In class on Wednesday, our discussion on Pamela as a character turned into a debate about whether or not we can believe in the character of Pamela. I found it very interesting that some in the class found Pamela unrealistic as a person. They argued that her actions seemed not like a fifteen year old would, and they found it hard to believe that Samuel Richardson was able to accurately capture the mindset of a fifteen-year-old girl at that time. I felt there were some very interesting points brought up; first of all, the perspective of an older man varies significantly from that of a teenaged girl, especially at the time that this book was written. Richardson would have had to do some pretty extensive research to fully capture the mindset of the Pamela-character. Secondly, Pamela herself seems like a fairly ridiculous character; she seems very unrealistic as a female. She is young and employed by a well-off man who adores her. As a female, I, too, find it hard to believe that Pamela would not embrace her feminine power more and take advantage of her master’s infatuation. In an era where women’s rights were coming into the forefront of public scrutiny, Pamela’s actions seem as if they would not match with young women of her time.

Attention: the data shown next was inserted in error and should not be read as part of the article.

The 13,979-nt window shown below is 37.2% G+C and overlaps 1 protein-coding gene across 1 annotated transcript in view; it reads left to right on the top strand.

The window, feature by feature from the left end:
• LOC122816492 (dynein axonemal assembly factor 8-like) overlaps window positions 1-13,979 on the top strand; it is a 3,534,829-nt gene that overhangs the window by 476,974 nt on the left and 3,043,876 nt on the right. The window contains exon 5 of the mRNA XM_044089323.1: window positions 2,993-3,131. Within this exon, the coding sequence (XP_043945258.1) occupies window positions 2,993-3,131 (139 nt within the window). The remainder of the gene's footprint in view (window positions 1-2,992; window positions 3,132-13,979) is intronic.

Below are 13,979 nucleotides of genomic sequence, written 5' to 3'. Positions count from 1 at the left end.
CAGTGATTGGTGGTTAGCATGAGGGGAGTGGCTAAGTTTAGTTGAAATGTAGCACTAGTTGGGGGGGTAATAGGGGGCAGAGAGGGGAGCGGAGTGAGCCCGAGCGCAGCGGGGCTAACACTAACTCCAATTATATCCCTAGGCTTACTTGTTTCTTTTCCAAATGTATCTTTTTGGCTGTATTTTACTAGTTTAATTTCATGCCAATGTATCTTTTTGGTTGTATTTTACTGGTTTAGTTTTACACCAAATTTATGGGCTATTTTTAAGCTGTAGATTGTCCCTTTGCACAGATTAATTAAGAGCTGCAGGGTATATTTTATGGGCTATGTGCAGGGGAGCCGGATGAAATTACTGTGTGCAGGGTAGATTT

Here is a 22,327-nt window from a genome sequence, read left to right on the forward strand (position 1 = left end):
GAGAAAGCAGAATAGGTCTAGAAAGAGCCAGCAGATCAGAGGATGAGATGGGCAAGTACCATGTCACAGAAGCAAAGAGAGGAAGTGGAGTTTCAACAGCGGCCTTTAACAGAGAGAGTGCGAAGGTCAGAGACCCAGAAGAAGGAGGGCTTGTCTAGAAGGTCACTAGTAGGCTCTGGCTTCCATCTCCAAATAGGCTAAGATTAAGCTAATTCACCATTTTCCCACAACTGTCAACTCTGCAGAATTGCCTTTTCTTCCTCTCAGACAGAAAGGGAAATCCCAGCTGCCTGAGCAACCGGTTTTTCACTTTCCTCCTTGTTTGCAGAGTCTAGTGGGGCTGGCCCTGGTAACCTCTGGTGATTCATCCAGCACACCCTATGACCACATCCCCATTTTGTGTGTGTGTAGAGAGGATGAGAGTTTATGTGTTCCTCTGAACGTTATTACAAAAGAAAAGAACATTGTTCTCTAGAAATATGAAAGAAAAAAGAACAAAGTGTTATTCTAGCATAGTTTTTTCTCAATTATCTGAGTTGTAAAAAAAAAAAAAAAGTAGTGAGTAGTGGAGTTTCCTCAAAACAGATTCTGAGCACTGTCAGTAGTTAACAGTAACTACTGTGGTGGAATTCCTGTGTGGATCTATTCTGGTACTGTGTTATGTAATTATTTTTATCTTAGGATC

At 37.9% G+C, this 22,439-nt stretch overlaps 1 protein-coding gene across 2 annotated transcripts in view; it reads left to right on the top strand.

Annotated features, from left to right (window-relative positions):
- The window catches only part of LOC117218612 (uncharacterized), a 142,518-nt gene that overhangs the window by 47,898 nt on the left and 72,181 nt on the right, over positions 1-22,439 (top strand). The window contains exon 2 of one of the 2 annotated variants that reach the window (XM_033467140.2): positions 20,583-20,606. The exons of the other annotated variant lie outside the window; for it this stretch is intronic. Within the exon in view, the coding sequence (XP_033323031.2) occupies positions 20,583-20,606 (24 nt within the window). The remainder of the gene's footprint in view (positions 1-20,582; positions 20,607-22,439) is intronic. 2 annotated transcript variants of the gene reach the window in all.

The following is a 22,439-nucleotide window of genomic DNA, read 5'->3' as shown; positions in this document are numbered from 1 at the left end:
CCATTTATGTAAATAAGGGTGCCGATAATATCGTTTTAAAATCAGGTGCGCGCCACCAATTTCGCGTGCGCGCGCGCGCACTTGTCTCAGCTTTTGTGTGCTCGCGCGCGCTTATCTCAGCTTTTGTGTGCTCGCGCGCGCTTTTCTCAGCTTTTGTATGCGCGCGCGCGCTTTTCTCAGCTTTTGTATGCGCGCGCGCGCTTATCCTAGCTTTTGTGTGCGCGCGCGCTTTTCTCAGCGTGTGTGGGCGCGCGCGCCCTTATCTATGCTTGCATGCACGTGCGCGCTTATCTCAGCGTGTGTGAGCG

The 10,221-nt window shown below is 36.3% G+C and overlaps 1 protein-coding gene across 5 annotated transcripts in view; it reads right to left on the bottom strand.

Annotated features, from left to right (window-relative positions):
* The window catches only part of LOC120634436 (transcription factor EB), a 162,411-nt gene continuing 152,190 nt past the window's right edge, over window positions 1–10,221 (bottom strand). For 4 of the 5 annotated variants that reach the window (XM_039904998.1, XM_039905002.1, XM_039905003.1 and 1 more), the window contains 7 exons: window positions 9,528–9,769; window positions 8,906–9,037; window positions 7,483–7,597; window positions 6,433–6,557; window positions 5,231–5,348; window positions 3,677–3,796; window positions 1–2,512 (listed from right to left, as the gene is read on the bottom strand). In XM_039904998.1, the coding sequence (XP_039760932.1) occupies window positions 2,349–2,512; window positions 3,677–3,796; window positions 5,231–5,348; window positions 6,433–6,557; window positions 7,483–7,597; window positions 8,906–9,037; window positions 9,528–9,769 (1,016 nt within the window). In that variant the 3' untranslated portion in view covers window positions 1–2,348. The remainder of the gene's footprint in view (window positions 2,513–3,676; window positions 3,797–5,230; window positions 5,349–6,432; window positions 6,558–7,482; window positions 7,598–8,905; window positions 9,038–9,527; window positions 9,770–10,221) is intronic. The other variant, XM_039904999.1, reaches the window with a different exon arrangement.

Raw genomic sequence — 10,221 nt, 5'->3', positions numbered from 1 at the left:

Here is a link to a site discussing a history of women’s rights. Check it out: http://www.localhistories.org/womensrights.html
However, I would like to argue that this is a novel, and therefore holds a power over its readers to expand their imaginations. There are plenty of authors out there who may not have done their research and simply put their thoughts to paper. Now, that is not to say that Richardson did not research the mind of a teenaged girl, but he has the authority as an author to exaggerate. Likewise, as I mentioned at the end of our discussion, as a novel, Pamela has the ability to be a commentary on social issues of the time. Although we cannot gage exactly what Richardson had in mind during his writing stages, I can guess that he took some of the issues of the time and reconfigured them to fit into the context and plot of the novel. Many authors embrace their writing talents and utilize their abilities by inserting political, social, religious, etc. biases, subtly or not, into their work. Particular authors of Richardson’s time, trying to avoid as much scrutiny as possible, show their viewpoints by shaping their characters so that they will embrace the characteristics they are trying to emphasize.